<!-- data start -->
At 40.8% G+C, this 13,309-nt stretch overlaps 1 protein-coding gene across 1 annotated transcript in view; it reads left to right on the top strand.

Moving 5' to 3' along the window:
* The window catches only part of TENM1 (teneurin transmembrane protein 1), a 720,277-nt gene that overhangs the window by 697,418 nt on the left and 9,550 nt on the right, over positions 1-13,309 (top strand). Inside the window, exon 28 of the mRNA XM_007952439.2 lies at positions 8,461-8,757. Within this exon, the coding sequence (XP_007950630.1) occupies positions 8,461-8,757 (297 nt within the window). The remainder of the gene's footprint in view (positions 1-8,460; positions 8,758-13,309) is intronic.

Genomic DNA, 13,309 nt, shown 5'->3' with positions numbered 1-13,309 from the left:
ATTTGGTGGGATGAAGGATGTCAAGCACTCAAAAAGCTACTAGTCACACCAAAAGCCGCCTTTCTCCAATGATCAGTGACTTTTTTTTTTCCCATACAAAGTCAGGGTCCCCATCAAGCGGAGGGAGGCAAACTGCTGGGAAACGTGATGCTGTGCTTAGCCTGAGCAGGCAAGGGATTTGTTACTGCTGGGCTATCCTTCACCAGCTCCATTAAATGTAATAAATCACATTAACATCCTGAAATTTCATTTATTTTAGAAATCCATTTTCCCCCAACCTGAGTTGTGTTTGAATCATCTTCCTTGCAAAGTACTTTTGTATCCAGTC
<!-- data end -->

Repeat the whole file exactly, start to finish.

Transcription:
At 40.8% G+C, this 13,309-nt stretch overlaps 1 protein-coding gene across 1 annotated transcript in view; it reads left to right on the top strand.

Moving 5' to 3' along the window:
* The window catches only part of TENM1 (teneurin transmembrane protein 1), a 720,277-nt gene that overhangs the window by 697,418 nt on the left and 9,550 nt on the right, over positions 1-13,309 (top strand). Inside the window, exon 28 of the mRNA XM_007952439.2 lies at positions 8,461-8,757. Within this exon, the coding sequence (XP_007950630.1) occupies positions 8,461-8,757 (297 nt within the window). The remainder of the gene's footprint in view (positions 1-8,460; positions 8,758-13,309) is intronic.

Genomic DNA, 13,309 nt, shown 5'->3' with positions numbered 1-13,309 from the left:
ATTTGGTGGGATGAAGGATGTCAAGCACTCAAAAAGCTACTAGTCACACCAAAAGCCGCCTTTCTCCAATGATCAGTGACTTTTTTTTTTCCCATACAAAGTCAGGGTCCCCATCAAGCGGAGGGAGGCAAACTGCTGGGAAACGTGATGCTGTGCTTAGCCTGAGCAGGCAAGGGATTTGTTACTGCTGGGCTATCCTTCACCAGCTCCATTAAATGTAATAAATCACATTAACATCCTGAAATTTCATTTATTTTAGAAATCCATTTTCCCCCAACCTGAGTTGTGTTTGAATCATCTTCCTTGCAAAGTACTTTTGTATCCAGTC